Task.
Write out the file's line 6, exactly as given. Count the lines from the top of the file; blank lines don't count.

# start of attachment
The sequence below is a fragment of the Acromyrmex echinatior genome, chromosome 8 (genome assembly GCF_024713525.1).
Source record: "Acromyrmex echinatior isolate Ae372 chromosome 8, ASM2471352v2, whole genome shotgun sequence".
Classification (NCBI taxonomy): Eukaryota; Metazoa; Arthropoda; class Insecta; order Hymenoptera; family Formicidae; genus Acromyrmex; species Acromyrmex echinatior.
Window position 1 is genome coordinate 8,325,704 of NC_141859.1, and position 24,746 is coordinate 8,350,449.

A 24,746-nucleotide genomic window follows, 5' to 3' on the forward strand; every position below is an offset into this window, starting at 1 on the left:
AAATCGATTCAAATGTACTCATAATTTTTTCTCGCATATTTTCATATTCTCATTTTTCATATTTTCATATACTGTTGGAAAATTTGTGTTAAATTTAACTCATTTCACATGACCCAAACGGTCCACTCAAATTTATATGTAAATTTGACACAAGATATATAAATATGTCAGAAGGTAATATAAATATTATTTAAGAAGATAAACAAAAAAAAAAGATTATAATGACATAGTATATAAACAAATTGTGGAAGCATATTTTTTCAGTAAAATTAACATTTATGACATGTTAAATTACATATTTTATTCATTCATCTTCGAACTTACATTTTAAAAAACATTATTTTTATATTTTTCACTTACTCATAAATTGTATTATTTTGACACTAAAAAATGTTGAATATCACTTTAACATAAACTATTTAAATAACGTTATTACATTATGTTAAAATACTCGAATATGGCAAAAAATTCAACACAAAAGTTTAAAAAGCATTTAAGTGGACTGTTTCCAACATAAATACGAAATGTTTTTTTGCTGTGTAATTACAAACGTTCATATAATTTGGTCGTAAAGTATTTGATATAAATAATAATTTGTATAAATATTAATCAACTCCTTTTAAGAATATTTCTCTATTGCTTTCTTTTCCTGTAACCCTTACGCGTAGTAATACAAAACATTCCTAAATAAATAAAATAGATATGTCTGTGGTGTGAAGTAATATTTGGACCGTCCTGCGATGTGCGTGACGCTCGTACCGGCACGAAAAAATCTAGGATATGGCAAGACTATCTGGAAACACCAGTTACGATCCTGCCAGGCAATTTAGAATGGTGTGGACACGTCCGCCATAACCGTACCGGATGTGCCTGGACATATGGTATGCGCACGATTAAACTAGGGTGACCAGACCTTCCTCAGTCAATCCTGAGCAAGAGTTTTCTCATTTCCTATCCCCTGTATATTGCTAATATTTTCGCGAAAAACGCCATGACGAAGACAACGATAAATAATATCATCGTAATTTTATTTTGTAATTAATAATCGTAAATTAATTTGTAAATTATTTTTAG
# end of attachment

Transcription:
AAATCGATTCAAATGTACTCATAATTTTTTCTCGCATATTTTCATATTCTCATTTTTCATATTTTCATATACTGTTGGAAAATTTGTGTTAAATTTAACTCATTTCACATGACCCAAACGGTCCACTCAAATTTATATGTAAATTTGACACAAGATATATAAATATGTCAGAAGGTAATATAAATATTATTTAAGAAGATAAACAAAAAAAAAAGATTATAATGACATAGTATATAAACAAATTGTGGAAGCATATTTTTTCAGTAAAATTAACATTTATGACATGTTAAATTACATATTTTATTCATTCATCTTCGAACTTACATTTTAAAAAACATTATTTTTATATTTTTCACTTACTCATAAATTGTATTATTTTGACACTAAAAAATGTTGAATATCACTTTAACATAAACTATTTAAATAACGTTATTACATTATGTTAAAATACTCGAATATGGCAAAAAATTCAACACAAAAGTTTAAAAAGCATTTAAGTGGACTGTTTCCAACATAAATACGAAATGTTTTTTTGCTGTGTAATTACAAACGTTCATATAATTTGGTCGTAAAGTATTTGATATAAATAATAATTTGTATAAATATTAATCAACTCCTTTTAAGAATATTTCTCTATTGCTTTCTTTTCCTGTAACCCTTACGCGTAGTAATACAAAACATTCCTAAATAAATAAAATAGATATGTCTGTGGTGTGAAGTAATATTTGGACCGTCCTGCGATGTGCGTGACGCTCGTACCGGCACGAAAAAATCTAGGATATGGCAAGACTATCTGGAAACACCAGTTACGATCCTGCCAGGCAATTTAGAATGGTGTGGACACGTCCGCCATAACCGTACCGGATGTGCCTGGACATATGGTATGCGCACGATTAAACTAGGGTGACCAGACCTTCCTCAGTCAATCCTGAGCAAGAGTTTTCTCATTTCCTATCCCCTGTATATTGCTAATATTTTCGCGAAAAACGCCATGACGAAGACAACGATAAATAATATCATCGTAATTTTATTTTGTAATTAATAATCGTAAATTAATTTGTAAATTATTTTTAG